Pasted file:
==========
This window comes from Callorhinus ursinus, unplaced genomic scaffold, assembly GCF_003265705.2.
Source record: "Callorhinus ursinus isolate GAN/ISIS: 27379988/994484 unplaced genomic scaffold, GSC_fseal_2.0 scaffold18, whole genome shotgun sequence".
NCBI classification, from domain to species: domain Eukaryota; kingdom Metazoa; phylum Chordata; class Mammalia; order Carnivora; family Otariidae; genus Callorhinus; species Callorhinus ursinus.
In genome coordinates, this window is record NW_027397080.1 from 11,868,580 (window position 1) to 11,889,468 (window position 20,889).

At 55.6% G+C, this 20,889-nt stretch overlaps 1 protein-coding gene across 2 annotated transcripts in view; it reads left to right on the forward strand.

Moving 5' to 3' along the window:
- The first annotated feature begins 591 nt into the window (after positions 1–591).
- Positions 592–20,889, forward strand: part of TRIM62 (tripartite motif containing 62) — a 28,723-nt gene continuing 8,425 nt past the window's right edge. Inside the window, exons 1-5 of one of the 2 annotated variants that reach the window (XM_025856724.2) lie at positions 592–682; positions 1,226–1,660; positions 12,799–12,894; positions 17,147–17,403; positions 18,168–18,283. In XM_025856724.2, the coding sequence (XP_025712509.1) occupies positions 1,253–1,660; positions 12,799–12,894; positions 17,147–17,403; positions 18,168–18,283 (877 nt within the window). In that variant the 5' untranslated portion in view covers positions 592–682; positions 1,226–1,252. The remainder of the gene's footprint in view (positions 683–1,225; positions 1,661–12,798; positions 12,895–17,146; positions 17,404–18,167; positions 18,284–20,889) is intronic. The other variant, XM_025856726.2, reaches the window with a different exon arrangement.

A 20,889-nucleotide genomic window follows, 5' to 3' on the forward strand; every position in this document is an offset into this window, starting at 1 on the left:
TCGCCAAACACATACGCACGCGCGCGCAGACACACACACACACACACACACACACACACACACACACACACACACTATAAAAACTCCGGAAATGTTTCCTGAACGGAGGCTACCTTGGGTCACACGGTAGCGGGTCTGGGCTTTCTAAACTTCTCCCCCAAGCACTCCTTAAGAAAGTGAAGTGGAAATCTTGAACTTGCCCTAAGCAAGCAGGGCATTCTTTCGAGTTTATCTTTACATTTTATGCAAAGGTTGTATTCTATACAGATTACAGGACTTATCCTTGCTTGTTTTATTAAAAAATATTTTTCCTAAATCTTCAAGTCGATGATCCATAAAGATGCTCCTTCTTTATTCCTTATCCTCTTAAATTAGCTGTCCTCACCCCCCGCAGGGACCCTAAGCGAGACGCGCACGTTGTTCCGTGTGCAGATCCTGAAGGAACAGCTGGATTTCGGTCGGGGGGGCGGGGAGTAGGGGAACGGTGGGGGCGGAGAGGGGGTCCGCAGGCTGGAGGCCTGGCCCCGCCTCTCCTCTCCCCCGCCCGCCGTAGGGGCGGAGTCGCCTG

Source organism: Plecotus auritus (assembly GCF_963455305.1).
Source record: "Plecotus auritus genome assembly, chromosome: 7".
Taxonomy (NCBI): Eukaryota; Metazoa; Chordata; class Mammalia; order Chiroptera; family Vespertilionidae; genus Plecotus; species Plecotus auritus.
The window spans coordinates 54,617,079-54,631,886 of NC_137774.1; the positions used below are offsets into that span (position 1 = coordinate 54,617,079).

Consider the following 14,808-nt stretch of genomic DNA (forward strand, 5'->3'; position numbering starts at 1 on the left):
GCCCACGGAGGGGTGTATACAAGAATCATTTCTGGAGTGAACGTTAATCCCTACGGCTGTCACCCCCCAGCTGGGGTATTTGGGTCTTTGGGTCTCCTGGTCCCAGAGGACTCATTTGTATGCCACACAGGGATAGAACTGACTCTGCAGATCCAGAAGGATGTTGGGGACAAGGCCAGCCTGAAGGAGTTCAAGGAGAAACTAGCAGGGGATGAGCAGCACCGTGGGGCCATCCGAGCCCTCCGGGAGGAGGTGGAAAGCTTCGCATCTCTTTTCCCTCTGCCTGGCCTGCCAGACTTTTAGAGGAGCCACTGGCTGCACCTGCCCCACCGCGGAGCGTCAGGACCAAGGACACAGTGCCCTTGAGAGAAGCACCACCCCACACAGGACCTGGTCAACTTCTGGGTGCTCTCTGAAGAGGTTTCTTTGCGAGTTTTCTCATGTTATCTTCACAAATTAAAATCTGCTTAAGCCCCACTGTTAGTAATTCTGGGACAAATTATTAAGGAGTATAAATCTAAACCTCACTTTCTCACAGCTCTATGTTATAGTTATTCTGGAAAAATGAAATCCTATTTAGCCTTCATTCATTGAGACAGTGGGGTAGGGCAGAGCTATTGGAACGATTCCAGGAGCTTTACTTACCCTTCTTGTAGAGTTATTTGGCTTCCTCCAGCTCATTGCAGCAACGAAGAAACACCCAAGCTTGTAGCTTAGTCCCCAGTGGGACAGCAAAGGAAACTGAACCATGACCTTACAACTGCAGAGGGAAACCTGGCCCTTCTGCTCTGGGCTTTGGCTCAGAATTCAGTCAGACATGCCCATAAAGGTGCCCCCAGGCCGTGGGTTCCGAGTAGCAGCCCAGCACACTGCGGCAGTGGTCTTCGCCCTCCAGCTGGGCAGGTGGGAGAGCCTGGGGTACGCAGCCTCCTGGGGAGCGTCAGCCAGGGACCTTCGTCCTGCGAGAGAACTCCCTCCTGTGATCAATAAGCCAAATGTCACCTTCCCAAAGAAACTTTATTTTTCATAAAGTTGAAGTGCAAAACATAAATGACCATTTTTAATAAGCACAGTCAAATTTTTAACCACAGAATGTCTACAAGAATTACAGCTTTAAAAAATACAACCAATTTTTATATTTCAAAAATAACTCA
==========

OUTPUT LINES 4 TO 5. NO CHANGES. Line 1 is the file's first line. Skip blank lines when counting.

In genome coordinates, this window is record NW_027397080.1 from 11,868,580 (window position 1) to 11,889,468 (window position 20,889).

At 55.6% G+C, this 20,889-nt stretch overlaps 1 protein-coding gene across 2 annotated transcripts in view; it reads left to right on the forward strand.